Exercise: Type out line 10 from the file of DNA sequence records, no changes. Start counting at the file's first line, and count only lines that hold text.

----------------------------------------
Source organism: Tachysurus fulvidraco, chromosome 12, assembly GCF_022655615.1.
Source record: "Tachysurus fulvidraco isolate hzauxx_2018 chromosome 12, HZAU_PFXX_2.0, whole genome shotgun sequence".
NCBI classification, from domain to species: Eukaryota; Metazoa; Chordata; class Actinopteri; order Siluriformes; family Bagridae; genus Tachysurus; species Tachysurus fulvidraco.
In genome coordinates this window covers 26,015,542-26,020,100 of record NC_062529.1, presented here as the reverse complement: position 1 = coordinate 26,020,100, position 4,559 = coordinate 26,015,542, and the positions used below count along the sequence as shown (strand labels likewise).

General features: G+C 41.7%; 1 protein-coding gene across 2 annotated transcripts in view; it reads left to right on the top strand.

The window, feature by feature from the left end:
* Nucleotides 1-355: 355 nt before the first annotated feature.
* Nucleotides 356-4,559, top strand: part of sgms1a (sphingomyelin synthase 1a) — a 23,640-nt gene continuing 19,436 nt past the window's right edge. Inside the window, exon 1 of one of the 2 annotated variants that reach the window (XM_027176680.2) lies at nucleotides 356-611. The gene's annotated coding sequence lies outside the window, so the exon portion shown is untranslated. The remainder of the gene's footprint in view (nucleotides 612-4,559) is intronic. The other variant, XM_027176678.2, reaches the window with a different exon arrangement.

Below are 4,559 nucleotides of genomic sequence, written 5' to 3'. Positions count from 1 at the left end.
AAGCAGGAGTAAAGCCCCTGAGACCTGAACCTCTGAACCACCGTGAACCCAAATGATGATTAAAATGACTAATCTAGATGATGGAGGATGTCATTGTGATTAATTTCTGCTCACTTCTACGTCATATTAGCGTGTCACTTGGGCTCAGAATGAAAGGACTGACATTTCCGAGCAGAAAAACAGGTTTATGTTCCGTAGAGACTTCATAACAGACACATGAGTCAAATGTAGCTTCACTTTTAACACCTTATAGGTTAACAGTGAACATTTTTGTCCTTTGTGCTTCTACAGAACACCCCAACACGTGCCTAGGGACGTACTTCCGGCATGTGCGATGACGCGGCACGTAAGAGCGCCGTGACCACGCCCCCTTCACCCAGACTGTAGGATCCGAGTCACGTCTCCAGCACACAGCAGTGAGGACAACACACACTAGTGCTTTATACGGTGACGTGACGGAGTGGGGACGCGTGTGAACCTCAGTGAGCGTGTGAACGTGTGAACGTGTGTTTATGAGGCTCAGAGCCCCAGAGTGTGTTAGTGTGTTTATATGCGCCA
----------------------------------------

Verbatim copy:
AAGCAGGAGTAAAGCCCCTGAGACCTGAACCTCTGAACCACCGTGAACCCAAATGATGATTAAAATGACTAATCTAGATGATGGAGGATGTCATTGTGATTAATTTCTGCTCACTTCTACGTCATATTAGCGTGTCACTTGGGCTCAGAATGAAAGGACTGACATTTCCGAGCAGAAAAACAGGTTTATGTTCCGTAGAGACTTCATAACAGACACATGAGTCAAATGTAGCTTCACTTTTAACACCTTATAGGTTAACAGTGAACATTTTTGTCCTTTGTGCTTCTACAGAACACCCCAACACGTGCCTAGGGACGTACTTCCGGCATGTGCGATGACGCGGCACGTAAGAGCGCCGTGACCACGCCCCCTTCACCCAGACTGTAGGATCCGAGTCACGTCTCCAGCACACAGCAGTGAGGACAACACACACTAGTGCTTTATACGGTGACGTGACGGAGTGGGGACGCGTGTGAACCTCAGTGAGCGTGTGAACGTGTGAACGTGTGTTTATGAGGCTCAGAGCCCCAGAGTGTGTTAGTGTGTTTATATGCGCCA